Unexpected Athlete: Jahmal Cole
Meet Jahmal Cole, who intersects sports and culture to benefit underserved Chicago youth. We are ecstatic to have him on our Wilson Sportswear Advisory Staff.
Jahmal Cole puts in the work to make his childhood neighborhood—Chicago’s south side—a place of community and inclusion for the people who live there. While growing up in an underserved environment where youth dream of success through football, basketball, or rapping, Jahmal set his sights on the NBA. After he graduated from college, he worked at the Cook County jail, where he sought firsthand information about how these youth landed there. They would tell him, “I’m a product of my environment; I’m a victim of my circumstances; I grew up in the ‘hood.”
Jahmal says, “My college coach taught me how to overcome those excuses. I knew now that the reason I spent four years practicing basketball was to teach me to teach others. If you show people better, they can do better.”
Jahmal turned that coaching experience outward to youth who felt that they were victims of their environments and had little chance of success given their roots. He correctly believed that exposure to the larger world would spark their desire to rise above their circumstances. It was with this conviction that Jahmal started MY BLOCK MY HOOD MY CITY: a non-profit organization with a mission “to inspire youth, empower communities, and build a better world one block at a time.”
Through MY BLOCK MY HOOD MY CITY, or M3, youth citizens leave their comfort zone and gain a greater understanding of the world through exploring new communities, cultures, and cuisines. The organization is building a generation of role models taking responsibility for their communities through fitness, senior services, block clubs, and special events like 5k runs and community volunteer work.
The organization employs a “rise to the occasion” services model; it responds to immediate neighborhood needs. If there’s a snowstorm, they’ll shovel people out. If there’s a heatwave, they’ll distribute fans. They respond to looting by raising money for small businesses, and part of their pandemic response was connecting seniors to primary care physicians and distributing PPE.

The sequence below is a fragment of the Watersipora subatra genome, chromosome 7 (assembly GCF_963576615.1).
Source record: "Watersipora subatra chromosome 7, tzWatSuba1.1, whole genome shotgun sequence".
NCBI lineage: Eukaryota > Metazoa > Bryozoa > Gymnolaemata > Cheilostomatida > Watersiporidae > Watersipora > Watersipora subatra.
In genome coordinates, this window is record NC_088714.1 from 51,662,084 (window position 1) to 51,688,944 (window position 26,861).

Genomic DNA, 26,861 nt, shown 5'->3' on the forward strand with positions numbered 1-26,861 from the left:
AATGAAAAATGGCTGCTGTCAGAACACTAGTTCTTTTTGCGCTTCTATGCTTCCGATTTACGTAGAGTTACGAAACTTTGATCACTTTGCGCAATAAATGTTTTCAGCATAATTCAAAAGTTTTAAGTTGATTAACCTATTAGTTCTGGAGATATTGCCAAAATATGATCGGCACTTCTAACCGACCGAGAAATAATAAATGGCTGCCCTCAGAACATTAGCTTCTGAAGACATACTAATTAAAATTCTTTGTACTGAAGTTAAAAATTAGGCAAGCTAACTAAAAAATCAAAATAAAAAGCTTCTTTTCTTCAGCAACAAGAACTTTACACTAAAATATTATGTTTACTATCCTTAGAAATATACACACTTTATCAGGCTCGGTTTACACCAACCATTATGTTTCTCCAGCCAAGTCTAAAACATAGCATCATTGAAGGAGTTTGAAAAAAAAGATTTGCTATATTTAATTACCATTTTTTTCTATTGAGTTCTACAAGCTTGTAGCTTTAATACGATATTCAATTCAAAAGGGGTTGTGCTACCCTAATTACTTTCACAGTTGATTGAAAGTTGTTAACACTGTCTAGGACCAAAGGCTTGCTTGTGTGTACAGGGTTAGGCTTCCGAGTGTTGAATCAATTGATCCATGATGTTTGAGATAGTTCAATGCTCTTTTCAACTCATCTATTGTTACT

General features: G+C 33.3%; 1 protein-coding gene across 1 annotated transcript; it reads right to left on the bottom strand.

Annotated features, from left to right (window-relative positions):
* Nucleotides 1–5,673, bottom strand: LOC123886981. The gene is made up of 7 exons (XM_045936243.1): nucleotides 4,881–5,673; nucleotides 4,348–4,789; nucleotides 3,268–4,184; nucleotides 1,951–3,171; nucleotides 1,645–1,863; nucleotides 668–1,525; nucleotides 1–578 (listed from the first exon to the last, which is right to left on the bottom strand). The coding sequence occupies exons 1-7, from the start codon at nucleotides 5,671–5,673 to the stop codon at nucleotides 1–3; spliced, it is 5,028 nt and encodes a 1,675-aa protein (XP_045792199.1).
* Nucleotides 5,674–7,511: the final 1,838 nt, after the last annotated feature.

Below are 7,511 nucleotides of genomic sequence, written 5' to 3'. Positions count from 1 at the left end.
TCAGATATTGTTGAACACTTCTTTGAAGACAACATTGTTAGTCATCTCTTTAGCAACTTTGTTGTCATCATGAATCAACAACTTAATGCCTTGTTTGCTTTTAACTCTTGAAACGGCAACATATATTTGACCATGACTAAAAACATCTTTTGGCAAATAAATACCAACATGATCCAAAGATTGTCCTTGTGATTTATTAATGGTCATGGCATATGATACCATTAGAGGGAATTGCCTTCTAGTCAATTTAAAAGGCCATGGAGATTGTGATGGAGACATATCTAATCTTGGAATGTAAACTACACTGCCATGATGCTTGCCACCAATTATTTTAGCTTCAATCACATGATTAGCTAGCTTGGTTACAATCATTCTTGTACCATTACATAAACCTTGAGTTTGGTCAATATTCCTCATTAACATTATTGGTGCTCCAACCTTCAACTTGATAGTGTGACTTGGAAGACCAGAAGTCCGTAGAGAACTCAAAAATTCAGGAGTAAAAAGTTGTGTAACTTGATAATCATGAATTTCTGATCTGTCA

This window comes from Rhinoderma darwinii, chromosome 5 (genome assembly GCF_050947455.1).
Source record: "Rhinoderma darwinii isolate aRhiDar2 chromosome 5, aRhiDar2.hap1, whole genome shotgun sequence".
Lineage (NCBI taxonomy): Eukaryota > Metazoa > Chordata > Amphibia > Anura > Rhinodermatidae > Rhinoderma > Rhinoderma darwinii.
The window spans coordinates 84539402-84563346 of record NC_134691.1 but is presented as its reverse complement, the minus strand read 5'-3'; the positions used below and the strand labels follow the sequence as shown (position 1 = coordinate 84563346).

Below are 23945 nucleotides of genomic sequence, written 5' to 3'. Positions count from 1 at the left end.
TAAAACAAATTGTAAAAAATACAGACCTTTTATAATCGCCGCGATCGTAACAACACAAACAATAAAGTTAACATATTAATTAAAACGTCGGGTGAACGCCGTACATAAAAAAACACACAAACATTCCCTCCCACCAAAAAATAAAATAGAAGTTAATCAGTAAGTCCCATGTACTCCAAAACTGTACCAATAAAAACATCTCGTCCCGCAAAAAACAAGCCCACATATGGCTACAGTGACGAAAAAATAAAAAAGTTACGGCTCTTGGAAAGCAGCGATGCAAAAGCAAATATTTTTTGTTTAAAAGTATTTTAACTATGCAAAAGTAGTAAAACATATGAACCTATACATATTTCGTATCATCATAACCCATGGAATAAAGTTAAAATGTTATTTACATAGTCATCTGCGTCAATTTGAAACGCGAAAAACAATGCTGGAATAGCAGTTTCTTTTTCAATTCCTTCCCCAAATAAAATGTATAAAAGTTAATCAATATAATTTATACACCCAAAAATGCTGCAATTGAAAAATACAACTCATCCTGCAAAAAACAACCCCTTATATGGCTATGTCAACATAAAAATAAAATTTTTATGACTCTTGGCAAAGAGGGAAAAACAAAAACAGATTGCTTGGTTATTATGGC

Jahmal also pays attention to less practical but equally impactful acts of community service. When asked in an interview from December of 2020 what he thought people needed the most right then, he answered, "Hope. H.O.P.E. I don't know if you've noticed, but there's a deficit of hope in Chicago." Jahmal's organization spent a lot of time hanging Christmas lights on King Drive, providing a counterpoint to the billboards and police sirens in that area of Chicago.
Jahmal inspires Wilson’s Sportswear designers by his physicality and his leadership. He is very active and often switches environments several times a day, so his clothing needs to adapt accordingly. As a CEO, he needs to look good, and as an athlete, he needs to feel good and move well. Jahmal’s input will inform our designs with the same kind of inspiration he brings to his block, his neighborhood, and his city. He is grateful to be partnering with Wilson, but we are more grateful to be partnering with him.